How might Secretary-General-elect Guterres define his tenure during such a pivotal time in human history? A look at his own history helps build a case.
A fervent Catholic born in Lisbon, Portugal, in 1949, Antonio Guterres entered the political world soon after completing engineering school. In 1974, he joined protests that helped dismantle the five-decade dictatorship the nation had endured, and he subsequently led the newly founded Socialist Party.
His work in the political party was characterized by seeking social justice and equality. The New York Times reported: “Mr. Guterres extols the gender quotas his party adopted in the early 1990s to promote women in the party. He does this to underscore what he calls his commitment to women’s rights, and he has promised gender parity in senior United Nations appointments.”
In 1995, he was voted in as Portugal’s prime minister, a post he held until 2002.
“As prime minister,” the media outlet continued, “he earned a reputation as ‘a skilled negotiator,’ according to a former minister in his government, Joao Cravinho, who credited him for reaching agreements with the right and left at a time when his own party did not have a parliamentary majority.
“One of his signature measures was to decriminalize drug use, in response to a surge in heroin addiction in Portugal. Less successful was his party’s effort to loosen curbs on abortion. A majority of the Socialist Party favored the move, though Mr. Guterres said that, as a Catholic, he opposed it. The law was abandoned after an unsuccessful referendum.”
Once he had accrued a powerful resume resolving social issues, the United Nations took note. BBC detailed the Portuguese prime minister’s next step: “Then Mr Guterres, fluent in Portuguese, English, Spanish and French, turned his attention to the world of international diplomacy, becoming the UN’s high commissioner for refugees in 2005.
“Under his guidance, the numbers working in the UNHCR’s Geneva head office were slashed, while its capacity to respond to international crises by deploying more staff closer to hotspots was improved.
“However, it was his tireless attempts to get the world’s richest countries to do more for those fleeing conflict and disaster around the world that people remember.
“‘We can’t deter people fleeing for their lives,’ he wrote in Time magazine last year. ‘They will come. The choice we have is how well we manage their arrival, and how humanely.’
“Prior to his nomination, he said that his work at the UNHCR had been excellent preparation for a secretary-general.”
“‘I think we are living in a world where we see a multiplication of new conflicts, and you see an enormous difficulty in solving the conflicts,’ he said.”
Mr. Guterres is particularly lauded for his accomplishments as a human rights commissioner. In 2015, when Kenya called for the shutdown of a Somali refugee camp because of the threat of terror attacks coming from it, Mr. Guterres flew from Geneva to intervene. He drew up a deal that kept the camp open and helped rally international aid for both Somalia and Kenya. “He was managing a very politicized situation with a lot of raw nerves,” refugees expert Bill Frelick of Human Rights Watch stated.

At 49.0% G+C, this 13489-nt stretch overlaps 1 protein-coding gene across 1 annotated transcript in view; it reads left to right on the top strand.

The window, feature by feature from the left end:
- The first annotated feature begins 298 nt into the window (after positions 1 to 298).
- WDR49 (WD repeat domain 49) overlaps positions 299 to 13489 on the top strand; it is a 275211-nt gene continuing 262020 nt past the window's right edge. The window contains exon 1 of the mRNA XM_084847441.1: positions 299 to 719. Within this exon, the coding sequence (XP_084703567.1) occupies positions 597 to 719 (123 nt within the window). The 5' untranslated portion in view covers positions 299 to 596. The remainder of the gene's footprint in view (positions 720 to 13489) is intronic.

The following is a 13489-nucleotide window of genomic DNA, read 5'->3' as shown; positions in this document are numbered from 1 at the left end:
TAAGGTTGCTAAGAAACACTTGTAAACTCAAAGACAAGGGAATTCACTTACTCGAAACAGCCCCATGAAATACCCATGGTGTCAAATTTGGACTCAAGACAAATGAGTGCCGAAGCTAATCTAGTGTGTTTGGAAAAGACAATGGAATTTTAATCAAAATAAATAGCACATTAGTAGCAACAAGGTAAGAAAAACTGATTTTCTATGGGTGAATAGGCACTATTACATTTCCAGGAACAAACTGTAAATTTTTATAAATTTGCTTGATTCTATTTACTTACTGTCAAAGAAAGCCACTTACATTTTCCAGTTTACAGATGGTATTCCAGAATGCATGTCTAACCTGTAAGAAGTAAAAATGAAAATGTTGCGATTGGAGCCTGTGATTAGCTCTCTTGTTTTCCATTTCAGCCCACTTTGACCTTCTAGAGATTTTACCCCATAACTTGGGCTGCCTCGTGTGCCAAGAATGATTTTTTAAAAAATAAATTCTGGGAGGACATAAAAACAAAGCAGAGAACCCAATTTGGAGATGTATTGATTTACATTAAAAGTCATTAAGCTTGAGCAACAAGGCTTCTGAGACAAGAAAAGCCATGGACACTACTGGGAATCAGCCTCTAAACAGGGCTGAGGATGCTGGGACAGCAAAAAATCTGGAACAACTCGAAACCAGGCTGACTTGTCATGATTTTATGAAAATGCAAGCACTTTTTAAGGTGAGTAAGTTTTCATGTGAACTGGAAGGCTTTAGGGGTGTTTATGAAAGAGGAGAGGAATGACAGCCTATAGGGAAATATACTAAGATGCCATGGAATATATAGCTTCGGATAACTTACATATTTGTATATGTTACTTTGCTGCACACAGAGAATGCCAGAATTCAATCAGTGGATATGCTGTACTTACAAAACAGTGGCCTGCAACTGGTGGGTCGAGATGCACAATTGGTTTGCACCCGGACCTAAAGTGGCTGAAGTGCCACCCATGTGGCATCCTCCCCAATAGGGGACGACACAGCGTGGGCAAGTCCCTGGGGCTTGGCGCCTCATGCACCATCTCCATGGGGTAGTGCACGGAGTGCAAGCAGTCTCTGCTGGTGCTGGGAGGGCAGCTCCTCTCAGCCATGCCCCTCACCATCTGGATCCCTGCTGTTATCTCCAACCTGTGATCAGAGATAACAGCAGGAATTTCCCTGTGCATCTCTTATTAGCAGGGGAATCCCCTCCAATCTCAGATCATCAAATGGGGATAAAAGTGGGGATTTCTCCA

Mr. Ban also highlighted this strength. After Mr. Guterres’s appointment, he called him “perhaps best known where it counts most: on the front lines of armed conflict and humanitarian suffering.”
On January 1, 2017, Mr. Guterres will take on the duty of “securing international peace” among 193 member nations. He will also be entrusted with the operations of the mammoth UN bureaucracy itself, which have come under scrutiny. Meanwhile, he must juggle the many international crises already in progress.
According to The New York Times, “His first major diplomatic test will be to rally Russia and [the new president of] the United States to address the carnage in Syria.”
During a late 2015 briefing to the Security Council, Mr. Guterres, acting as the high commissioner for refugees, shared his desire to establish a program “for resettlement and other forms of admission to European countries and further afield.”
As commissioner, Mr. Guterres spent 10 years visiting war zones and refugee camps. In a statement to the General Assembly after his appointment as secretary-general, he admitted that his experiences often left him questioning: “What has happened to the dignity and worth of the human person?
“What has made us immune to the plight of those most socially and economically underprivileged?”
Yet he has also stated his awareness of the connection between the humanitarian crisis in Syria and its “enormous impact on regional stability and global peace and security.”
In addition to the crisis in Syria, The New York Times article continued, “He will also face a range of thorny conflicts elsewhere, from South Sudan to Yemen, and nuclear brinkmanship in North Korea.”
Many of these issues will be inherited from the incumbent’s tenure. Mr. Guterres has promised to seek the advice of Ban Ki-moon, who has spent the majority of his time in office addressing climate change policy, excessive food and energy prices in developing countries, Iran’s and North Korea’s nuclear threats, and the UN’s role in Sudan’s Darfur conflict.
In the same speech to the General Assembly, Mr. Guterres thanked Mr. Ban for his “international public service” and work toward resolving these issues. Mr. Guterres then affirmed that his mission was the same, stating that “having been chosen by all Member States, I must be at the service of them all equally and with no agenda but the one enshrined in the UN Charter.”
At the same time, he acknowledged the reality of the office he was accepting.
“I am fully aware of the challenges the UN faces and the limitations surrounding the Secretary-General. The dramatic problems of today’s complex world can only inspire a humble approach—one in which the Secretary-General alone neither has all the answers, nor seeks to impose his views; one in which the Secretary-General makes his good offices available, working as a convener, a mediator, a bridge-builder and an honest broker to help find solutions that benefit everyone involved.”
He summarized that the core of his work will be to restore “human dignity.” How he manages to carry this out—as a bureaucratic secretary or an influential political force, or both—has yet to be seen.